Here’s an apparently sad case that has recently surfaced: Millogo v. Buck.
An individual – apparently a law student and immigrant from C?te d’Ivoire on the west coast of Africa – has filed a defamation lawsuit pro se (without a lawyer) in federal court against Google (owner and operator of the Blogger platform) and one individual defendant.
Santa Clara law professor Eric Goldman posted the complaint on Scribd, and the story was picked up by TechDirt. The thrust of the TechDirt piece is some mild ridicule aimed at the plaintiff, Indianapolis resident Arsene E. Millogo, for being deficient in his understanding of the law. TechDirt writes:
[T]he inclusion of Google in the lawsuit is the odd part … As Goldman (who teaches cyberlaw) notes, perhaps this student should take a cyberlaw class, in order to better understand liability and safe harbors, such as Section 230 when it comes to defamation claims.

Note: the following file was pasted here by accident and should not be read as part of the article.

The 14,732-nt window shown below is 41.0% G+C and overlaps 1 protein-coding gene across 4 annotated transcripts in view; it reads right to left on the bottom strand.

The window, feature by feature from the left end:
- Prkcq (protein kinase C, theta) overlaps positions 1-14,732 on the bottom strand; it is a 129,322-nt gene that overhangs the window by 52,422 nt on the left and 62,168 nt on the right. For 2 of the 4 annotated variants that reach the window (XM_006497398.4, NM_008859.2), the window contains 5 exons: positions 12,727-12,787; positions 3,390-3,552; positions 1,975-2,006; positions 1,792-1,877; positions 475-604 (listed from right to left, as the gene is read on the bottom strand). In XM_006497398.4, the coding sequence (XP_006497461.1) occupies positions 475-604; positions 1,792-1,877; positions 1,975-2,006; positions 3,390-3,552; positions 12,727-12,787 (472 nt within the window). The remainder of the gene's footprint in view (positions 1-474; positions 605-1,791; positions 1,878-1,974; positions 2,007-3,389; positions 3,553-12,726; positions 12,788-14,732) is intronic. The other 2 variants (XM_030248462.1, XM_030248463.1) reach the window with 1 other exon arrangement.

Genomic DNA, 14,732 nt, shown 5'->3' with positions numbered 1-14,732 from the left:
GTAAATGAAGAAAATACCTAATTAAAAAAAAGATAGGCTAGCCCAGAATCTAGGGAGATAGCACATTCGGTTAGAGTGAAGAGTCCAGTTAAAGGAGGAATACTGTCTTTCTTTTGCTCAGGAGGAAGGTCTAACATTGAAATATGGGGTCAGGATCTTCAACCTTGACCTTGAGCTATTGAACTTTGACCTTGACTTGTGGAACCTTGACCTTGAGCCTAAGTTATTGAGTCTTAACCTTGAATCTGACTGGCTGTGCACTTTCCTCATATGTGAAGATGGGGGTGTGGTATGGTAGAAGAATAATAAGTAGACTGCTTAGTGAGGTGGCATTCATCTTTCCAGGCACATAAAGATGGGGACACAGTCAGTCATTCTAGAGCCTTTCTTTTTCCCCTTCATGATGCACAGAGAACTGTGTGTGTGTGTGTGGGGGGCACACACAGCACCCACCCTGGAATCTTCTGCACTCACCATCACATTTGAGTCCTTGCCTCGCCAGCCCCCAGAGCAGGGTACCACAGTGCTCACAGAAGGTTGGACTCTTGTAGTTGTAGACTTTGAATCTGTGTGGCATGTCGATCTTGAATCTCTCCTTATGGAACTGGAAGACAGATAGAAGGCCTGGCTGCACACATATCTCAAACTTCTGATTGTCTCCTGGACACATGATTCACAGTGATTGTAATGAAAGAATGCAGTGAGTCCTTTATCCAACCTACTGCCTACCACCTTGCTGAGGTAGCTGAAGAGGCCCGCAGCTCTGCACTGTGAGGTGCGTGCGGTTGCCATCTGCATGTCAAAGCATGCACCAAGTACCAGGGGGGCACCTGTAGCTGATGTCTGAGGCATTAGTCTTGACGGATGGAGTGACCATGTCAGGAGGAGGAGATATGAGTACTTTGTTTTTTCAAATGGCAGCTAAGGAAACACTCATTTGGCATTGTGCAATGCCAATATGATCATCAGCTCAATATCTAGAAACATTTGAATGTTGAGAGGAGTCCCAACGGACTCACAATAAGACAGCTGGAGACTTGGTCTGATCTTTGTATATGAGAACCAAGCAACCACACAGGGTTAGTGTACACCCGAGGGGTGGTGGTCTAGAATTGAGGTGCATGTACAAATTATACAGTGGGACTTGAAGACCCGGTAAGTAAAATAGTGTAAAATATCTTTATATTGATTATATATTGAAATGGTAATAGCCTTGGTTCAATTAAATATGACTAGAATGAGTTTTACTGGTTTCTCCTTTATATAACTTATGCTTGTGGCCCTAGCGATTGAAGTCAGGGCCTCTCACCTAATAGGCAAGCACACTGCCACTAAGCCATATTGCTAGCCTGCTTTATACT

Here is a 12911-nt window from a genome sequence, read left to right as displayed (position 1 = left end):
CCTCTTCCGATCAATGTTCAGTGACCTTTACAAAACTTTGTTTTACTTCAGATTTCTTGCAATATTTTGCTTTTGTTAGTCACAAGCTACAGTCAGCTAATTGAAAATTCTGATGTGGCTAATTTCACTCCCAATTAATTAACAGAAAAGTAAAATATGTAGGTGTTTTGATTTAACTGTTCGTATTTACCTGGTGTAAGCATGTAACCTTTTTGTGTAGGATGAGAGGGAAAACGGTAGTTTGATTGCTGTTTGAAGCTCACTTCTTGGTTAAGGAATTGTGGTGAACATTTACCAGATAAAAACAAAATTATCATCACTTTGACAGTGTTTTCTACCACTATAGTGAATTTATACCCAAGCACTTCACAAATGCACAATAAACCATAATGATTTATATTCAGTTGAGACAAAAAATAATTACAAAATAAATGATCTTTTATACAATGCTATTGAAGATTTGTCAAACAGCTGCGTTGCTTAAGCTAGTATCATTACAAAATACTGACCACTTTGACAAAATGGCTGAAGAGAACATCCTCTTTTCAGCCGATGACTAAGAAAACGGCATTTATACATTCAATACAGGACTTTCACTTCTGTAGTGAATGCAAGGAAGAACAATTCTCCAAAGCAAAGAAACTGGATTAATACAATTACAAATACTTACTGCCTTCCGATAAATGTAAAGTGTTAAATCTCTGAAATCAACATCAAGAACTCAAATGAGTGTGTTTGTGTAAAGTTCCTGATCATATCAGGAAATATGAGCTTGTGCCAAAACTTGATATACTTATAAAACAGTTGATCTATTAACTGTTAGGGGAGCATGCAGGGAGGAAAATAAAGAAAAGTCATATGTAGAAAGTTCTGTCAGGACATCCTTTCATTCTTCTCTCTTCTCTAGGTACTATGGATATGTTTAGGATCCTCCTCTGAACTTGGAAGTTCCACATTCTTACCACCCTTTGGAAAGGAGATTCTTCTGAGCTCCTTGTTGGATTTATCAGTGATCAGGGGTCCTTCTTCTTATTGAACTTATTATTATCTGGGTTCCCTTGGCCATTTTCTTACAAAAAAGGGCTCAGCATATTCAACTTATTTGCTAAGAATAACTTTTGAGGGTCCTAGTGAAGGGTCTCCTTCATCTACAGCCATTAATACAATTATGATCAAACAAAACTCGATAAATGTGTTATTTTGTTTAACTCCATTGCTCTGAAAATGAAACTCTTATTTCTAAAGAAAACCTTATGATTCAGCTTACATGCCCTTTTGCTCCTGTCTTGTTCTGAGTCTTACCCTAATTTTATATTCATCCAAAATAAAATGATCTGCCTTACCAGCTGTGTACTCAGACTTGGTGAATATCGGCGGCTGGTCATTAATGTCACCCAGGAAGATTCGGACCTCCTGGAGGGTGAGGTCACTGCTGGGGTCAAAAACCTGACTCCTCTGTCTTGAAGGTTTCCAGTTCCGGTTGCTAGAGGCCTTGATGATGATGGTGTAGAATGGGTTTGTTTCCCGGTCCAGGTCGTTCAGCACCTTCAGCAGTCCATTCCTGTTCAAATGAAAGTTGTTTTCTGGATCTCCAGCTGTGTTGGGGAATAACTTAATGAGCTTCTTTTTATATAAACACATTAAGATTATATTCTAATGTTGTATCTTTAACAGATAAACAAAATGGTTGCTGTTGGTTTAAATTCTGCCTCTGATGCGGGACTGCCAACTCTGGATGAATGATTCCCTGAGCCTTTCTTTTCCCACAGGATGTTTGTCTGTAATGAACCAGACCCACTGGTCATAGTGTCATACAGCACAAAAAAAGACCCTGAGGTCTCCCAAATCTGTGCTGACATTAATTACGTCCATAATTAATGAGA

I have three observations:
- Assuming Millogo was, as he claims, the victim of a smear campaign by some spiteful person, why pile on with insults about his lack of knowledge of cyberlaw? That seems needless.
- The TechDirt piece makes it seem as if Eric Goldman is piling on with the taunting, and, having read all of what Goldman wrote on Scribd, I don’t think that’s how Goldman intended his remarks. The fact is, if Millogo hopes to prosecute his lawsuit successfully, knowledge of the relevant law would of course be helpful.
- The court papers do not actually depict Millogo as ignorant of the law. It is not obvious that 47 U.S.C. §230 will shield Google from liability for defamation. It is true that §230 immunity has been broadly construed by most appellate courts, but the state of the law in the 7th Circuit, where Millogo has filed, seems less than entirely settled. Moreover, the 7th Circuit has at least twice expressed its skepticism of construing §230 to provide broad immunity.